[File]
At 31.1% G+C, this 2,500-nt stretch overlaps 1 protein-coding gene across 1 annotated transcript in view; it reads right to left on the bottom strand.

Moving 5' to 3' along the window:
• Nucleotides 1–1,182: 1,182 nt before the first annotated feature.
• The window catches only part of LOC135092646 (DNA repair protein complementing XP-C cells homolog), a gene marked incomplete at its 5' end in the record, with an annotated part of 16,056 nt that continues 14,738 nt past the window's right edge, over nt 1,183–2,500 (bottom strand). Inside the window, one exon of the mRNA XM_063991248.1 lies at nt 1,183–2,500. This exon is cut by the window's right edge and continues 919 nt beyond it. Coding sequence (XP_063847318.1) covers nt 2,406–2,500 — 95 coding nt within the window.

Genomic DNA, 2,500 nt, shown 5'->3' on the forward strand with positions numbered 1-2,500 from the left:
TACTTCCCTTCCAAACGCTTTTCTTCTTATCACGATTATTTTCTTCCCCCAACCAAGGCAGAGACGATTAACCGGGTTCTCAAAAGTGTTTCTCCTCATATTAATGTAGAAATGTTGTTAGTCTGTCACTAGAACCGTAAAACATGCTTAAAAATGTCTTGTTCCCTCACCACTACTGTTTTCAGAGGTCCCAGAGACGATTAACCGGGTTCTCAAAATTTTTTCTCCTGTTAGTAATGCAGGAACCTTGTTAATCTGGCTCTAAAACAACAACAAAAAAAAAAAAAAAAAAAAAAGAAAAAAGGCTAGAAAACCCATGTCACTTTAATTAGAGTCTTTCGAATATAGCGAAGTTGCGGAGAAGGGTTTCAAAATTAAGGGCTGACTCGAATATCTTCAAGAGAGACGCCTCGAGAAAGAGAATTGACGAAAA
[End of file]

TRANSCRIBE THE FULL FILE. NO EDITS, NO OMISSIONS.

At 31.1% G+C, this 2,500-nt stretch overlaps 1 protein-coding gene across 1 annotated transcript in view; it reads right to left on the bottom strand.

Moving 5' to 3' along the window:
• Nucleotides 1–1,182: 1,182 nt before the first annotated feature.
• The window catches only part of LOC135092646 (DNA repair protein complementing XP-C cells homolog), a gene marked incomplete at its 5' end in the record, with an annotated part of 16,056 nt that continues 14,738 nt past the window's right edge, over nt 1,183–2,500 (bottom strand). Inside the window, one exon of the mRNA XM_063991248.1 lies at nt 1,183–2,500. This exon is cut by the window's right edge and continues 919 nt beyond it. Coding sequence (XP_063847318.1) covers nt 2,406–2,500 — 95 coding nt within the window.

Genomic DNA, 2,500 nt, shown 5'->3' on the forward strand with positions numbered 1-2,500 from the left:
TACTTCCCTTCCAAACGCTTTTCTTCTTATCACGATTATTTTCTTCCCCCAACCAAGGCAGAGACGATTAACCGGGTTCTCAAAAGTGTTTCTCCTCATATTAATGTAGAAATGTTGTTAGTCTGTCACTAGAACCGTAAAACATGCTTAAAAATGTCTTGTTCCCTCACCACTACTGTTTTCAGAGGTCCCAGAGACGATTAACCGGGTTCTCAAAATTTTTTCTCCTGTTAGTAATGCAGGAACCTTGTTAATCTGGCTCTAAAACAACAACAAAAAAAAAAAAAAAAAAAAAAGAAAAAAGGCTAGAAAACCCATGTCACTTTAATTAGAGTCTTTCGAATATAGCGAAGTTGCGGAGAAGGGTTTCAAAATTAAGGGCTGACTCGAATATCTTCAAGAGAGACGCCTCGAGAAAGAGAATTGACGAAAA